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    Published on: October 11, 2013

    The Scientist reports that - go figure - peanut butter may be able to help identify people with Alzheimer's disease.

    Let's quote the story directly:

    "In a small pilot study of patients displaying signs of cognitive decline, researchers at the McKnight Brain Institute Center for Smell and Taste and the University of Florida (UF) found that peanut butter can help identify those with Alzheimer’s disease (AD), a neurodegenerative disorder often accompanied by a loss of smell.

    "Working with 18 patients with probable AD, 24 with mild cognitive impairment, 26 with other causes of dementia, and 26 matched controls, graduate student Jennifer Stamps and her UF advisor Kenneth Heilman measured the distance from the nose at which a patient (whose eyes were closed) could smell a tablespoon of peanut butter. They ran the test one nostril at a time and found that early-stage AD patients had dramatically different smell sensitivity between the right and left nostrils, with the left regularly being more severely impaired. The other patients tested displayed no such difference in smell sensitivity."

    The story concedes that a lot more study needs to be done, but suggests that "this non-invasive and inexpensive left–right nostril odor detection test appears to be a sensitive and specific test for probable AD."

    Here's what I'm wondering...

    Having read this story, how many MNB readers are going to go grab a jar of peanut butter and a spoon, close their eyes, and test themselves?

    Because I know what I'm going to do later today...
    KC's View:

    Published on: October 11, 2013

    Safeway said yesterday that is plans to get out of the Chicago market, saying that its Dominick's division has been a "noticeable drag" on company profits. It hopes to be out of the market by early 2014.

    The company said that it has received "considerable interest" in its 72-store Dominick's chain, and has already sold four of them - two in Chicago, one in Homer Glen, Illinois, and one in Glenview, Illinois - to New Albertsons Inc., which operates Jewel-Osco in the market. Terms of the deal were not disclosed.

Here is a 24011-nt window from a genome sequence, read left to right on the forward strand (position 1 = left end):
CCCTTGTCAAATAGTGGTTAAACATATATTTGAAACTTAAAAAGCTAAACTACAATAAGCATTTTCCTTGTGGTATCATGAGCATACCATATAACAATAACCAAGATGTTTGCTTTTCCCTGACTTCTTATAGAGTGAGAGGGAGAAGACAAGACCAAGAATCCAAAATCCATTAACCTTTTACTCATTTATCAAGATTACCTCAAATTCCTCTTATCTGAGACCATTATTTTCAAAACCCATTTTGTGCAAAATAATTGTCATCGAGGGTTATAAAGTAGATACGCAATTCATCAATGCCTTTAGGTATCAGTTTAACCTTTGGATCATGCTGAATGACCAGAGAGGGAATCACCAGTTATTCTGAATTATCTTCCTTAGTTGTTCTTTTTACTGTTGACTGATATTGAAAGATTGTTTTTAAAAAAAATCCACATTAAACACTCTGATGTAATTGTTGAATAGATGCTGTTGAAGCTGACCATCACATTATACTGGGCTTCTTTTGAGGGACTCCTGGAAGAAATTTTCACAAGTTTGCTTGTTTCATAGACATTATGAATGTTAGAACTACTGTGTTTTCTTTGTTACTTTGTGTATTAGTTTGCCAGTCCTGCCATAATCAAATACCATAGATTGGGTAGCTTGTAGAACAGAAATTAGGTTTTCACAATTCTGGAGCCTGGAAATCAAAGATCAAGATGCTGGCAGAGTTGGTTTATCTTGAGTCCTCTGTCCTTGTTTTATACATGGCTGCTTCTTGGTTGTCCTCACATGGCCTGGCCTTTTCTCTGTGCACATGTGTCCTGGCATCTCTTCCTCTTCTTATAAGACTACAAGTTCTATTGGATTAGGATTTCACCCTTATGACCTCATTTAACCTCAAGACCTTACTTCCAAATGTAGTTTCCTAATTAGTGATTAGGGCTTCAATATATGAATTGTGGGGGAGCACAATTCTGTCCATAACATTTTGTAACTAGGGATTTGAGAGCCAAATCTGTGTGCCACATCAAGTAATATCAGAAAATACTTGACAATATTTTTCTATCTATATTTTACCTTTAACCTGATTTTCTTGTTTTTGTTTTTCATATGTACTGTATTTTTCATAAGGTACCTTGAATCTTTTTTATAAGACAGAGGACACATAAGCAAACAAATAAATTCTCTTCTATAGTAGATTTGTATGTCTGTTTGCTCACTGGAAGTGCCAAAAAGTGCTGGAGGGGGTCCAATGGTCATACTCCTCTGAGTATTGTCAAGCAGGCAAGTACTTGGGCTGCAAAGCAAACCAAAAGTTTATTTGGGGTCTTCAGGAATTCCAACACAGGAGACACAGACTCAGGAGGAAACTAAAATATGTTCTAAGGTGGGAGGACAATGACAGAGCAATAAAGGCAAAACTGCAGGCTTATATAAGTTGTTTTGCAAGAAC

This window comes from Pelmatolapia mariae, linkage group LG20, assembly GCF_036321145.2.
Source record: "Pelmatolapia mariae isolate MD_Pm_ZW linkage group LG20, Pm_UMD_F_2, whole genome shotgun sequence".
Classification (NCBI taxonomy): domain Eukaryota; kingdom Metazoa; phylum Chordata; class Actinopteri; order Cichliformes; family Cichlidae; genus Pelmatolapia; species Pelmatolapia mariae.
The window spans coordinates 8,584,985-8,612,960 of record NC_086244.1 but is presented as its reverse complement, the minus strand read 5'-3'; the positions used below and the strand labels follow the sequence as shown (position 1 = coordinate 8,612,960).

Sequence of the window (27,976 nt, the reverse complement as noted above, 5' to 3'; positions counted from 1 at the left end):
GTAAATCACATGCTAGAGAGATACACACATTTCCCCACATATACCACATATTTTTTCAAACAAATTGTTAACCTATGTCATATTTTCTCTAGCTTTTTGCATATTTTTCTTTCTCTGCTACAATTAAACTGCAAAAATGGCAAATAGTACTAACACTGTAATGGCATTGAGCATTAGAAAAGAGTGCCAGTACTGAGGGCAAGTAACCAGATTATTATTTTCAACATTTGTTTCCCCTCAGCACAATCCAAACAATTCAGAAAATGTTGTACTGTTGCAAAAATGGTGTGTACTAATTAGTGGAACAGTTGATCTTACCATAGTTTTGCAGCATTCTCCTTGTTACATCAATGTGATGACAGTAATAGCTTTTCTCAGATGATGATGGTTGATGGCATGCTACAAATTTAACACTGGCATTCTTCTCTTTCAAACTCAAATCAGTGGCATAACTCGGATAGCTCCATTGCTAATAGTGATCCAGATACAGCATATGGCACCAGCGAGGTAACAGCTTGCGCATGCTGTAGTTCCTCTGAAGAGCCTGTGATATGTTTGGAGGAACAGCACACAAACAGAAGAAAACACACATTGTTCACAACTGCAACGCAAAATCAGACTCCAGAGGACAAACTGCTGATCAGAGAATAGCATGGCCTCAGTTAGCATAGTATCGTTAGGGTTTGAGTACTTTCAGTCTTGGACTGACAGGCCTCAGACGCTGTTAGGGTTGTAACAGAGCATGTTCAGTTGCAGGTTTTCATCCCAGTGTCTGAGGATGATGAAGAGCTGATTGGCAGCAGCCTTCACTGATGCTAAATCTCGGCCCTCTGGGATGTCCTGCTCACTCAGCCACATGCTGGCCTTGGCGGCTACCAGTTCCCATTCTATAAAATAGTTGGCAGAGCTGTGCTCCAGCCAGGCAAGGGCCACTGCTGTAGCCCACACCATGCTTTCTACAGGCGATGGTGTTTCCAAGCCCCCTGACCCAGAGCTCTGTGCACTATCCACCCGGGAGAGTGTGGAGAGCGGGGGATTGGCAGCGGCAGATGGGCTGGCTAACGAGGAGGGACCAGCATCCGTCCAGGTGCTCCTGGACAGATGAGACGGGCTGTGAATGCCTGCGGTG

Safeway has owned Dominick's for 15 years, and has turned it from a 116-store chain that it bought for $1.2 billion plus debt into a 72-store chain that likely will be sold for considerably less than the company paid for it.

    Safeway, which sold its Canadian stores earlier this year, has indicated that it wants to focus on markets where its competitive position is stronger. Chicago has become ever more problematic for the company as it has been invaded by competitors that include Mariano's, Whole Foods, Aldi, Target and Walmart.

    The Chicago Tribune writes that "Safeway said it's trying to sell as many of the stores as quickly as it can, adding that it's likely to fetch multiple buyers as opposed to a single grocer that would take over every location. Most of the real estate behind the Chicago stores is leased, not owned. Only about 15 to 20 of the buildings are owned by Safeway, the company said ... Safeway, the country's second-largest grocery chain, said the move will save it between $400 million and $450 million. It said it will use that money to buy back stock and invest in other growth opportunities."

    UPDATE, 10:15 a.m.

    Here is the text of CEO Robert Edwards' message to employees:

    All Safeway Companies Employees:

    Earlier today we announced the company’s plans to exit the Chicago market. We made this difficult decision after long and careful consideration. However, we believe it is clearly the right long-term move for Safeway.

    Over the years we have worked hard to strengthen Dominick’s position in the Chicago market. We have made substantial investments in the store system, with an extensive remodel program and with the opening of a significant number of new stores in the region. We did so in the face of dramatic change in the competitive landscape. While we made some progress, it was not enough to justify further investment, despite the dedicated efforts of our retail and backstage teams to improve the business.